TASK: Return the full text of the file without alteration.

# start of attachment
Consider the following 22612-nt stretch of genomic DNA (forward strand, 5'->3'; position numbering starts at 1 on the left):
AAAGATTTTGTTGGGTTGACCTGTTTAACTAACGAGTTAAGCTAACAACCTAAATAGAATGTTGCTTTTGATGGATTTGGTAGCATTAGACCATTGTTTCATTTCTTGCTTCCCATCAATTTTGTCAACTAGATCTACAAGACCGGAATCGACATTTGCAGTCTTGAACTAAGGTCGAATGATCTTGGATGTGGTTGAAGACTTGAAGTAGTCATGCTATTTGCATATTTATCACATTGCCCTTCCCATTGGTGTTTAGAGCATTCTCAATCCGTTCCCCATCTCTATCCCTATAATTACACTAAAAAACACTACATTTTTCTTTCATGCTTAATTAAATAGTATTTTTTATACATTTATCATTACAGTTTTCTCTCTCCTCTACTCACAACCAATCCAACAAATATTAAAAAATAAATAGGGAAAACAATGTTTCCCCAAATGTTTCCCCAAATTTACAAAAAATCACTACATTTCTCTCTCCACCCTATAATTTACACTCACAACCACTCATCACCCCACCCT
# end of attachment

Consider the following 22612-nt stretch of genomic DNA (forward strand, 5'->3'; position numbering starts at 1 on the left):
AAAGATTTTGTTGGGTTGACCTGTTTAACTAACGAGTTAAGCTAACAACCTAAATAGAATGTTGCTTTTGATGGATTTGGTAGCATTAGACCATTGTTTCATTTCTTGCTTCCCATCAATTTTGTCAACTAGATCTACAAGACCGGAATCGACATTTGCAGTCTTGAACTAAGGTCGAATGATCTTGGATGTGGTTGAAGACTTGAAGTAGTCATGCTATTTGCATATTTATCACATTGCCCTTCCCATTGGTGTTTAGAGCATTCTCAATCCGTTCCCCATCTCTATCCCTATAATTACACTAAAAAACACTACATTTTTCTTTCATGCTTAATTAAATAGTATTTTTTATACATTTATCATTACAGTTTTCTCTCTCCTCTACTCACAACCAATCCAACAAATATTAAAAAATAAATAGGGAAAACAATGTTTCCCCAAATGTTTCCCCAAATTTACAAAAAATCACTACATTTCTCTCTCCACCCTATAATTTACACTCACAACCACTCATCACCCCACCCT